Dozens of titles spring to mind. But since we're celebrating of Animation Day, I think it'd make sense to show you a tiny sample of an animated short I was working on earlier this year (which is very incomplete and will probably not see the light of day).
It's a single shot, but a longer one in terms of length. I've tried to do things here that I wouldn't be able to do in live-action.
I've shown this to no one but those who absolutely had to see it (teachers grading my work-in-progress, fellow students), and it's a nice feeling now sharing this with you. :)
Krishna Shenoi is also one of my favourites. :-)
Greetings, my dear friends, and thanks to Jana for this question. I incorporate by reference all (almost) of the titles suggested by you, which gives me courage to suggest my own, as I rely on the crowd-sourcing of this most astute and knowledgeable of crowds to list the ones I will inevitably overlook.
I love the "nine old men" Disney classics, especially "Pinocchio," "Peter Pan," "Cinderella," "Fantasia," and "Sleeping Beauty." I'll add "101 Dalmatians" and "Lady and the Tramp" just below. I love the new ones, especially "The Little Mermaid" and "Aladdin." The storyline of "Lilo and Stich" is not the best but the hand-drawn animation is sublime. The old Disney shorts are gorgeous, especially "The Band Concert." The new ones are great, too. I loved "Get a Horse."
Outside of Disney, I love the Hubleys ("Windy Day," "The Hat," "Everybody Rides the Carousel") and "Yellow Submarine," "Megamind," "Despicable Me," "Rio" (Nigel is one of the greatest animated characters of all time), "The Book of Life," and "Robots." "Surf's Up" was an unexpected delight. I adore "Waking Life."
"Coraline" is a masterpiece beyond measure. "Paranorman" and "Box Trolls" are also superb. LAIKA is very dear to my heart. And of course I love Aardman, too, especially Wallace and Gromit. The Norman McLaren did some great work for the Canadian Film Board, including "Pas de Deux."
And, to be very old school: "Gertie the Dinosaur," munching on that branch.Even in its mangled release: "The Thief and the Cobbler." Added bonus: the documentary about it. And the hope that some day there will be a director's cut.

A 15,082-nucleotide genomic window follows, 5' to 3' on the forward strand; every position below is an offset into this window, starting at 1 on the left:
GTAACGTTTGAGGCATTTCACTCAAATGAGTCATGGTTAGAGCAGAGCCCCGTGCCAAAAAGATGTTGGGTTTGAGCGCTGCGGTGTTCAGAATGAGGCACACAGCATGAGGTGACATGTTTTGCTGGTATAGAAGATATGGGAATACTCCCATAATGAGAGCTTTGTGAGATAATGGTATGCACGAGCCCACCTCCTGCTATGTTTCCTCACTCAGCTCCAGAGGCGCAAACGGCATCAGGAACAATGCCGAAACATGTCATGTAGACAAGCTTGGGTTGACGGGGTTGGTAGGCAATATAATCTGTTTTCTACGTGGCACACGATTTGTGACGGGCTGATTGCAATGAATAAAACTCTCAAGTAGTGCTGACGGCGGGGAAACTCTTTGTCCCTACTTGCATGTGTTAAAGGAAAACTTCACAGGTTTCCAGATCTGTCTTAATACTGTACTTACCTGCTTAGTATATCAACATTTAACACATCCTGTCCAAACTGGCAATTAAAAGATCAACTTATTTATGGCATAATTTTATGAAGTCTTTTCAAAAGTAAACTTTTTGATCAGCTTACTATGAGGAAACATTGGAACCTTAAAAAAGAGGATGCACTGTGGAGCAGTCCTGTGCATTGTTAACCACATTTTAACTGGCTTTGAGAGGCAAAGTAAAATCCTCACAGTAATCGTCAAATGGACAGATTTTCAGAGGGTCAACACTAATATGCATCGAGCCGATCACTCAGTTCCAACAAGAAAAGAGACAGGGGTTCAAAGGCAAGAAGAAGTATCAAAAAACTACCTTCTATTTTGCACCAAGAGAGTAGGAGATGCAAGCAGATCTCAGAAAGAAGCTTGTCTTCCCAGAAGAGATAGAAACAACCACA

I too love "Frankenweenie" and have toys for prove it. (It's about a kid's love for his dog, after all).
You reminded me of how I loved the "Fractured Fairytales" that used to be on with Rocky and Bullwinkle.
I'm jealous of your toys.
If I ran the world, backward initiatives like No Child Left Behind would be replaced with mandatory screenings of Fractured Fairytales.
The first movie I ever saw in a theater was "Sleeping Beauty" and those rose bush thorns scared me more than Maleficent. Beanie and Cecil, Merrie Melodies and Looney Tunes (especially "What’s Opera, Doc!") and "Fractured Fairy Tales" (“I have a nose like a casaba melon”) all warped my young impressionable mind. I am also a big fan of Hoppity Goes to Town, Gulliver’s Travels and Fleischer animation in general thanks to matinee showings at my elementary school on weekends. I had a weird fondness for Popeye’s Alice the Goon. I enjoyed "Gay Puree!" with the voices of Judy Garland and Robert Goulet. But "Yellow Submarine" was the true mind blower after being spoonfed Disney most of my life. I had a poster of the Blue Meanies next to my shrine to the Monkees. I was lucky to switch from being a copy desk chief at USA TODAY to a film critic and writer right when "The Little Mermaid" signaled an animation renaissance at Disney and I staked my claim on covering the genre early and often. As for recent efforts, I fell hard for "Coraline," thought "Rango" was terrific and think Pete Docter at Pixar is incapable of doing anything that isn’t pure genius.
A video essay about Mortal Engines, as part of Scout Tafoya's ongoing video essay series on maligned masterpieces.
This is the most purely entertaining season of Stranger Things to date.
An interview with the legendary critic J. Hoberman on the release of his book Make My Day.